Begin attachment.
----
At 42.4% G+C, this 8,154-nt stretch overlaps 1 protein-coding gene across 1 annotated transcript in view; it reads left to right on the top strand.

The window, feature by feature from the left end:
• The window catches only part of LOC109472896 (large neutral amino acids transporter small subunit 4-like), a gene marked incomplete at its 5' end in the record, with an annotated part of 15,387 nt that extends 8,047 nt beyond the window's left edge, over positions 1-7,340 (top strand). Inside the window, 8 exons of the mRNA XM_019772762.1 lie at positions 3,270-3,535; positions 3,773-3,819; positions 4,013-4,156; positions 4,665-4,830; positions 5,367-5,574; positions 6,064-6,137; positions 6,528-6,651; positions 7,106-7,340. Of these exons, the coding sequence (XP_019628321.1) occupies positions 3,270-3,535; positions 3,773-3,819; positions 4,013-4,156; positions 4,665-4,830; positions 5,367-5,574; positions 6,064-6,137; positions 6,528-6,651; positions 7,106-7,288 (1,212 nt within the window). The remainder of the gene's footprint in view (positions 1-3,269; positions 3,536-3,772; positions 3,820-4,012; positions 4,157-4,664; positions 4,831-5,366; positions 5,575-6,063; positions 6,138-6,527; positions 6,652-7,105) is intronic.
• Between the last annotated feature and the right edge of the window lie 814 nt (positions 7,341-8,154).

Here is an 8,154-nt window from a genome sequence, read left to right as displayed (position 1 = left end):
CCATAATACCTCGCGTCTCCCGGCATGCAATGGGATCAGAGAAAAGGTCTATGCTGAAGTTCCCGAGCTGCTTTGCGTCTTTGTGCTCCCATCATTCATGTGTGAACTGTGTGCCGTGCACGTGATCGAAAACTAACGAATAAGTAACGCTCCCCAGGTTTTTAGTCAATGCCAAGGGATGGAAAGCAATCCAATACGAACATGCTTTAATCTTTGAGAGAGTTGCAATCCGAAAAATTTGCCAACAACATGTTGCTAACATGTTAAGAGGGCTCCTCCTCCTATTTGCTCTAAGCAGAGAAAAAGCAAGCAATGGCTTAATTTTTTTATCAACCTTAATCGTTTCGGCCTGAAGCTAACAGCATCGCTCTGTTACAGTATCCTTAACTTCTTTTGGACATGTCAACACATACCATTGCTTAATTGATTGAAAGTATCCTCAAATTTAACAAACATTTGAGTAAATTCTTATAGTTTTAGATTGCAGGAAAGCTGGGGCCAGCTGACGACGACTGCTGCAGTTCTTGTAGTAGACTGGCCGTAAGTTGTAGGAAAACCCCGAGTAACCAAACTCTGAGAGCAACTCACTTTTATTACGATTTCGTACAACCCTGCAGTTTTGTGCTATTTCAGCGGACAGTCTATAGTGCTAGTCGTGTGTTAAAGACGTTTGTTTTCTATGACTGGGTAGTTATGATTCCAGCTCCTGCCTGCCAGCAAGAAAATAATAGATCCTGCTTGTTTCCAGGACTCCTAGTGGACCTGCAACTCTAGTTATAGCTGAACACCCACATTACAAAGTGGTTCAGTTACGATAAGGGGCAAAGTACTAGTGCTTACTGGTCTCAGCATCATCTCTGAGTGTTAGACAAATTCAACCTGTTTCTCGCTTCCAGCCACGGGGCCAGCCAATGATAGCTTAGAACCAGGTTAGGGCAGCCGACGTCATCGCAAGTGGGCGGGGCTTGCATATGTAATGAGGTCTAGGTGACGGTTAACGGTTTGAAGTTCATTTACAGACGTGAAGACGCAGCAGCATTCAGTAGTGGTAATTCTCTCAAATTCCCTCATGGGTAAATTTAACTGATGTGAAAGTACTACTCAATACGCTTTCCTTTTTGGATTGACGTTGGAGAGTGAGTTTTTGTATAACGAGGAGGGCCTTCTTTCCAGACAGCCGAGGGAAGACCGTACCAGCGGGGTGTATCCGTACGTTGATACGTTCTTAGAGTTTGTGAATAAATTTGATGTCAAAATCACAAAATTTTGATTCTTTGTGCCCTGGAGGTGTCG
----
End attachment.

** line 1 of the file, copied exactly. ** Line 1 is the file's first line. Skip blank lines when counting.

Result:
At 42.4% G+C, this 8,154-nt stretch overlaps 1 protein-coding gene across 1 annotated transcript in view; it reads left to right on the top strand.